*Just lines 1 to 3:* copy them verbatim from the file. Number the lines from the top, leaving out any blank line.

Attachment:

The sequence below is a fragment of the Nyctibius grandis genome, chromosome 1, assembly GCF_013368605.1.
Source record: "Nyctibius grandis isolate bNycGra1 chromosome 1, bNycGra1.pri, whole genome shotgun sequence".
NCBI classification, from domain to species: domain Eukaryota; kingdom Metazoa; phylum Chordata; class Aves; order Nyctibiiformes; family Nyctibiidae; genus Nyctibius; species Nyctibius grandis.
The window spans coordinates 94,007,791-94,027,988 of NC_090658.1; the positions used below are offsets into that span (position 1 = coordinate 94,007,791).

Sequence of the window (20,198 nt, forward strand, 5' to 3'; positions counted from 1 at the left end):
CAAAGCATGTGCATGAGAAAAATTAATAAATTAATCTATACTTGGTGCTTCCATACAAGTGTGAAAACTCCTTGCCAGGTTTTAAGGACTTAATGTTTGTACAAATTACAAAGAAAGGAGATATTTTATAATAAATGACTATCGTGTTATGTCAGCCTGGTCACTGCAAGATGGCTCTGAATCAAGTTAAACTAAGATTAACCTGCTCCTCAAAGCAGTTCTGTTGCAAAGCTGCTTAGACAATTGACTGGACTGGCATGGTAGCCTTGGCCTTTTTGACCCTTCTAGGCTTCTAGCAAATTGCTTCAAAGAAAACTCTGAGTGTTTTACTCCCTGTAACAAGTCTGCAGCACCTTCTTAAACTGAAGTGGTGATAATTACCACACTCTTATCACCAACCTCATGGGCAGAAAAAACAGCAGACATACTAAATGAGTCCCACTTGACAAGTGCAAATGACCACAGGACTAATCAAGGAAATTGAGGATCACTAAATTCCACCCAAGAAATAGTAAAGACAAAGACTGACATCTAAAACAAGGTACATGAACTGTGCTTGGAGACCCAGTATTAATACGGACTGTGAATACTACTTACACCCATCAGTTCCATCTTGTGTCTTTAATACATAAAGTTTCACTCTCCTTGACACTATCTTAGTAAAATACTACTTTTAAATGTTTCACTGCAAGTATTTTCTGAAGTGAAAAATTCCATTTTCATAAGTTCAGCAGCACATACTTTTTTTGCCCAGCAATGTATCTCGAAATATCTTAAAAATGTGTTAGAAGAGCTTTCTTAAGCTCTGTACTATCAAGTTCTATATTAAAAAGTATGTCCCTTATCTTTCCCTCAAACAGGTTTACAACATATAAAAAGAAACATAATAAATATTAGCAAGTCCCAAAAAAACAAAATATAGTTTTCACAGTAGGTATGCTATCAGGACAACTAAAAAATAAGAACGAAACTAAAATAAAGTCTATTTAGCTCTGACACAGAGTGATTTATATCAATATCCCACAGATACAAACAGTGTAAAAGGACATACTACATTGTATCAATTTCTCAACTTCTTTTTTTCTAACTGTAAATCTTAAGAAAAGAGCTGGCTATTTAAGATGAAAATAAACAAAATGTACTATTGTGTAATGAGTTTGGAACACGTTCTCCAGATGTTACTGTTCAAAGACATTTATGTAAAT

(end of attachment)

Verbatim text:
The sequence below is a fragment of the Nyctibius grandis genome, chromosome 1, assembly GCF_013368605.1.
Source record: "Nyctibius grandis isolate bNycGra1 chromosome 1, bNycGra1.pri, whole genome shotgun sequence".
NCBI classification, from domain to species: domain Eukaryota; kingdom Metazoa; phylum Chordata; class Aves; order Nyctibiiformes; family Nyctibiidae; genus Nyctibius; species Nyctibius grandis.